Beijing Games organizers have threatened legal action against online pranksters who poke fun at official Olympic symbols after a rash of digital spoofs appeared on the Internet.
An image of the 2008 Olympic emblem “Dancing Beijing” circulated on Chinese Web sites and chat-rooms this week — the original symbol of a human figure in motion morphed into “male” and “female” symbols commonly seen on public toilet doors.
The 2008 Olympic mascots — cartoon representations of four animals and the Olympic flame — were also targeted, their heads replaced by Japanese cartoon heroes, Chinese pop idol finalists and celebrity footballers including David Beckham.
The Beijing Organizing Committee for the 2008 Olympic Games (BOCOG) said the practice was “tarnishing the Olympic spirit.”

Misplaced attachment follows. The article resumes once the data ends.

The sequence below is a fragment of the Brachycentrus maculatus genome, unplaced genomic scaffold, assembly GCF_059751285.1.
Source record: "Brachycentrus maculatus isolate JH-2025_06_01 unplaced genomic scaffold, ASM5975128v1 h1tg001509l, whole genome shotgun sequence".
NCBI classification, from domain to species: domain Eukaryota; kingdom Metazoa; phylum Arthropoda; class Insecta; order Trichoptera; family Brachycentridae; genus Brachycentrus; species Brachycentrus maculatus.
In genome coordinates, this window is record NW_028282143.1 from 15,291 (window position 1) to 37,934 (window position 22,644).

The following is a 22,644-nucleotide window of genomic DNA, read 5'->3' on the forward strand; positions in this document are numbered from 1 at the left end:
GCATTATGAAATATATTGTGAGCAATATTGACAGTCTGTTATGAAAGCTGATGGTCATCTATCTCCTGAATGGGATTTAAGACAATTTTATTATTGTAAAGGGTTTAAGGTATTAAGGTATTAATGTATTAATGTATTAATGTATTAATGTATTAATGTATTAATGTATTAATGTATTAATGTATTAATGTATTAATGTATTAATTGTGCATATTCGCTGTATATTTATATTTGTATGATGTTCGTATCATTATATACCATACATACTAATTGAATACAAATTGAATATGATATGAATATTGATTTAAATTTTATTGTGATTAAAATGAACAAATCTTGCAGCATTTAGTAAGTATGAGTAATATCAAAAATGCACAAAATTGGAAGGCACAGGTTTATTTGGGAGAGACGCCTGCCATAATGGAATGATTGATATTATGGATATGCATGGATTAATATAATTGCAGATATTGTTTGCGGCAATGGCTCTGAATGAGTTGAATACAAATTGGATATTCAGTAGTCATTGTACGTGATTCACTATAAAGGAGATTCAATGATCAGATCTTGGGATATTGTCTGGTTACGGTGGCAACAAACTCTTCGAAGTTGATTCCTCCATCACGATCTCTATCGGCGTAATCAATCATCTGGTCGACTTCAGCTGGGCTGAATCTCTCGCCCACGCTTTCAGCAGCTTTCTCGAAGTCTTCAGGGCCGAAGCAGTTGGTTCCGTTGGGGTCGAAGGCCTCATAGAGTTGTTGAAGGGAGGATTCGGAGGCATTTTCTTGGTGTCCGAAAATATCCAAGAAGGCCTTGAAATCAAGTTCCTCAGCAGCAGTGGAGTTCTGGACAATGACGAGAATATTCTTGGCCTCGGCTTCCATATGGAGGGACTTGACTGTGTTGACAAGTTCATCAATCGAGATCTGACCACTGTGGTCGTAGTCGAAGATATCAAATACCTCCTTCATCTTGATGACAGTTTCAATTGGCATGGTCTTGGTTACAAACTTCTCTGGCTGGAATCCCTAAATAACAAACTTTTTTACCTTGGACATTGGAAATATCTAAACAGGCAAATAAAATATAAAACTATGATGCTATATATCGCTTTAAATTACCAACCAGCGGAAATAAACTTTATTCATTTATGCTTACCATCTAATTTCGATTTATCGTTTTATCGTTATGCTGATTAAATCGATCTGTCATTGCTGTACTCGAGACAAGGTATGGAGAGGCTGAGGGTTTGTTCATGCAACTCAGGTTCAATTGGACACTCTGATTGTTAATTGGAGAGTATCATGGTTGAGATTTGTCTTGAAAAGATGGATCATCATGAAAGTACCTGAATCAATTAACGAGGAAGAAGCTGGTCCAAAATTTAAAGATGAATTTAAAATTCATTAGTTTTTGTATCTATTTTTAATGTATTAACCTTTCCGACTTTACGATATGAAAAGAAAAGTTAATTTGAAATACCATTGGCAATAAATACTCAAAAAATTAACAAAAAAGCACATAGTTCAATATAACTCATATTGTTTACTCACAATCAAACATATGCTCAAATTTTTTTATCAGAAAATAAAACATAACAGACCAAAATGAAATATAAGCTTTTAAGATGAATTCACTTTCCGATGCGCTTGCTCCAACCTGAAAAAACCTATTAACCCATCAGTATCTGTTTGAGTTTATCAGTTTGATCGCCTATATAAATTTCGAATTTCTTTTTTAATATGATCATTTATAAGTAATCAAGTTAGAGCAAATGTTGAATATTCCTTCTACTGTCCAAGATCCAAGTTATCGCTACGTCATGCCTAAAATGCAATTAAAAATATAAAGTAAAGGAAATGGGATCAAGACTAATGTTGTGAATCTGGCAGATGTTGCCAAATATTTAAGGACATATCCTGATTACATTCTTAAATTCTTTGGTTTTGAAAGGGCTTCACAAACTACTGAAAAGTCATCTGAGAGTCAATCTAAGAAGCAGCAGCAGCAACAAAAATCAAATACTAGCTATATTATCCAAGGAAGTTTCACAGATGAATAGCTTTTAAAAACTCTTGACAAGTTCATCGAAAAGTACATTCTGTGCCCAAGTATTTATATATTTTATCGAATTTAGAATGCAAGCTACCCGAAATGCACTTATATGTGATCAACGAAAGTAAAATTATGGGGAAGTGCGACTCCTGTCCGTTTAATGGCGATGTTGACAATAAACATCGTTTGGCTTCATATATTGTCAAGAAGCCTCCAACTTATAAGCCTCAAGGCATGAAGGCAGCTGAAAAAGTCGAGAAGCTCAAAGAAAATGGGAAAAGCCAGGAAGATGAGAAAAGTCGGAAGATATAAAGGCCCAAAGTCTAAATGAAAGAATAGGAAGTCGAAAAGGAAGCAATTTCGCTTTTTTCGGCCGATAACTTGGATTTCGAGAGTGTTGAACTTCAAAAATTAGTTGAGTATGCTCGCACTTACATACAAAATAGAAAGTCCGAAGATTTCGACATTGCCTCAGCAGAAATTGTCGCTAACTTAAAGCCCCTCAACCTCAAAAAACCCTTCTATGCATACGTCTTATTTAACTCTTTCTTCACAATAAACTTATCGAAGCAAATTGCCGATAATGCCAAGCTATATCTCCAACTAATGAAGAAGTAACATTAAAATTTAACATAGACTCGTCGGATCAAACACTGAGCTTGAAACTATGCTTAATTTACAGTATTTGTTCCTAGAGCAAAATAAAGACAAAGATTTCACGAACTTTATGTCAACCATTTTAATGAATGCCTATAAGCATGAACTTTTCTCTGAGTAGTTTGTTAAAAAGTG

“It’s a rights violation that contravenes our country’s laws and regulations,” an unnamed BOCOG legal affairs spokesman said in a statement on BOCOG’s Web site.
“We hold the right to carry out legal action against such offenders,” the statement said.
The spoofing of Beijing’s Olympic symbols continues a trend of sending up sacred cows of Chinese history and popular culture on the Internet in recent months.
Last August, China’s State Administration for Radio, Film and Television announced it was preparing legislation banning the creation of unauthorized short films that mock officially approved culture.
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